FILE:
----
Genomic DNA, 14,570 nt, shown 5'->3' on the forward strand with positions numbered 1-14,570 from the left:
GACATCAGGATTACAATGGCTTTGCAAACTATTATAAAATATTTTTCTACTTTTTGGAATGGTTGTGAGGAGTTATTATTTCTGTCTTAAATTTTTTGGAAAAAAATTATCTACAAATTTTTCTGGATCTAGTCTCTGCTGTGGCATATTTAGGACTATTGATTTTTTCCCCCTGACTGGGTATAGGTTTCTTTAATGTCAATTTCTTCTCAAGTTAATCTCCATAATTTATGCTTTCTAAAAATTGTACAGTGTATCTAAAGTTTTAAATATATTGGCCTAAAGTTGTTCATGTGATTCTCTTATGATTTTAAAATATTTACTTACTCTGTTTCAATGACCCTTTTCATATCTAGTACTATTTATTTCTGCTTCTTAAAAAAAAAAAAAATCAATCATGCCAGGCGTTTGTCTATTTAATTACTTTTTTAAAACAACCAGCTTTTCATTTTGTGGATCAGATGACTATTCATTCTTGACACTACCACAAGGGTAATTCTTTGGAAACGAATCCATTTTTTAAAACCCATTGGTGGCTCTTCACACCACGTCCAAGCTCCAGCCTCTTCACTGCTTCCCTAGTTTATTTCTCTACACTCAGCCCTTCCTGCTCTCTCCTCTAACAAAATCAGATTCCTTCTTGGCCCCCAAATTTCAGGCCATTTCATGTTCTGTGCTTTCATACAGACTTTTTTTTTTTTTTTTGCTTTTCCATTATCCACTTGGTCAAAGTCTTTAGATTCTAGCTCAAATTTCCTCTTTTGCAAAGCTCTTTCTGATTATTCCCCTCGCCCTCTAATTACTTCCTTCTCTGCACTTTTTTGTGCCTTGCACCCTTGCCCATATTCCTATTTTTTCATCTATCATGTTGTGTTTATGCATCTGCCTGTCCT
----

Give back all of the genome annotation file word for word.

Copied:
Genomic DNA, 14,570 nt, shown 5'->3' on the forward strand with positions numbered 1-14,570 from the left:
GACATCAGGATTACAATGGCTTTGCAAACTATTATAAAATATTTTTCTACTTTTTGGAATGGTTGTGAGGAGTTATTATTTCTGTCTTAAATTTTTTGGAAAAAAATTATCTACAAATTTTTCTGGATCTAGTCTCTGCTGTGGCATATTTAGGACTATTGATTTTTTCCCCCTGACTGGGTATAGGTTTCTTTAATGTCAATTTCTTCTCAAGTTAATCTCCATAATTTATGCTTTCTAAAAATTGTACAGTGTATCTAAAGTTTTAAATATATTGGCCTAAAGTTGTTCATGTGATTCTCTTATGATTTTAAAATATTTACTTACTCTGTTTCAATGACCCTTTTCATATCTAGTACTATTTATTTCTGCTTCTTAAAAAAAAAAAAAATCAATCATGCCAGGCGTTTGTCTATTTAATTACTTTTTTAAAACAACCAGCTTTTCATTTTGTGGATCAGATGACTATTCATTCTTGACACTACCACAAGGGTAATTCTTTGGAAACGAATCCATTTTTTAAAACCCATTGGTGGCTCTTCACACCACGTCCAAGCTCCAGCCTCTTCACTGCTTCCCTAGTTTATTTCTCTACACTCAGCCCTTCCTGCTCTCTCCTCTAACAAAATCAGATTCCTTCTTGGCCCCCAAATTTCAGGCCATTTCATGTTCTGTGCTTTCATACAGACTTTTTTTTTTTTTTTTGCTTTTCCATTATCCACTTGGTCAAAGTCTTTAGATTCTAGCTCAAATTTCCTCTTTTGCAAAGCTCTTTCTGATTATTCCCCTCGCCCTCTAATTACTTCCTTCTCTGCACTTTTTTGTGCCTTGCACCCTTGCCCATATTCCTATTTTTTCATCTATCATGTTGTGTTTATGCATCTGCCTGTCCT